Good work NZTA. Insightful. Visionary. Like the entire RoNS package.

And Wellington Council are not so innocent with their ‘wait and see’ approach to building the Island Bay cycleway, where instead of starting at the City end of the path, construction will start at the Island Bay end – allowing commuters an easy journey from Island Bay, and then its survival of the fittest from the uncompleted sections into town – having to mix with traffic. With this in mind, the Island Bay Cycleway is hardly likely to get real patronage – cyclists that won’t ride if they must contend with traffic – until fully completed, which depends on what happens with the Basin Flyover design.

Part of the Iam Road Cycleway. This is outside University of Canterbury and removes bikes from the traffic flow. This form of protected cycleway is the preferred layout where cycleways have to be built on roads. Cycling in Christchurch

Part of the Ilam Road Cycleway. This is outside University of Canterbury and removes bikes from the traffic flow. This form of protected cycleway is the preferred layout where cycleways have to be built on roads. Cycling in Christchurch

What could have been done? Bike lanes from the bottom of Adelaide Road to the tunnel entrance would be a fantastic start, preferably separated by carparking like in the above photo. And if they really don’t want people in the tunnel (and I can see why – fumes, fire, safety), maybe a separate ramp that takes cyclists around the top of the tunnel, guiding them down Troy Street or Cambridge Terrace separately from Pukeahu park. This solution does not depend on the Basin Flyover in any way.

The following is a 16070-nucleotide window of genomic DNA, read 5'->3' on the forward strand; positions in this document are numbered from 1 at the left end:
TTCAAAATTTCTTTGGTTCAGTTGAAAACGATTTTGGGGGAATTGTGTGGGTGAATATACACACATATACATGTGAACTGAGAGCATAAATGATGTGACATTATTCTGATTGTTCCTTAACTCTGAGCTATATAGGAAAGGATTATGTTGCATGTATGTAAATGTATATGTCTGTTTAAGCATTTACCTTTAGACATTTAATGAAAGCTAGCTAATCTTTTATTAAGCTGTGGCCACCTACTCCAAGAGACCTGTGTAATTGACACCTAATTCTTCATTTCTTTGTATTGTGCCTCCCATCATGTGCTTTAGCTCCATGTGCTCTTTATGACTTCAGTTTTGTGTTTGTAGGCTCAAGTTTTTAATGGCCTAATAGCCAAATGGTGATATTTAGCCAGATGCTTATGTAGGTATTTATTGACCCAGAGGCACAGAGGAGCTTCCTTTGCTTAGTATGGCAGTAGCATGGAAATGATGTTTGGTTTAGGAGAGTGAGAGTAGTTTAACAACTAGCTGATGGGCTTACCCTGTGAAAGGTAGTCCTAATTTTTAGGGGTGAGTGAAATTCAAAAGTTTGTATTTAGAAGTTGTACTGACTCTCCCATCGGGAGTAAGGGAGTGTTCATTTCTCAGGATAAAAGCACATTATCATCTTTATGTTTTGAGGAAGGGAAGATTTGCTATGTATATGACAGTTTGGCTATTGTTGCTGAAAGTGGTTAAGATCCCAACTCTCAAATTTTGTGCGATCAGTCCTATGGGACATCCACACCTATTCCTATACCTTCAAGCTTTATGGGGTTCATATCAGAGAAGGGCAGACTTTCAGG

Cyclists could also be diverted down Tasman Street and then onto upper Tory St or Cambridge Terrace on a separated path. See my newer post: Tasman St Cycleway for more information.
Additional cost to the $150m project? Pukeahu / Arras / National War Memorial have been completed now, so it’s spilt milk, but it could have been a lot better if the will existed. NZTA just want to build more motorways no matter what the cost or who wants them, and WCC somewhat lacked vision when the project started. Lets hope that with Mark Peck’s recent shift that meaningful cycleways and cycling infrastructure can be conceived and built with enthusiastic council backing, and not some pathetic, token, green-painted ass-covering ramp that adds nothing to Cyclingness, not now, not ever.

A cycleway exit just before the Arras Tunnel. It seems that the budget didn't extend to a cycleway through the tunnel, nor to a proper lane leading up to it. NZTA: King of the afterthought

A cycleway exit just before the Arras Tunnel. It seems that the budget didn’t extend to a cycleway through the tunnel, nor to a proper lane leading up to it. NZTA: Adding to Cyclingness since cavemen fought dinosaurs…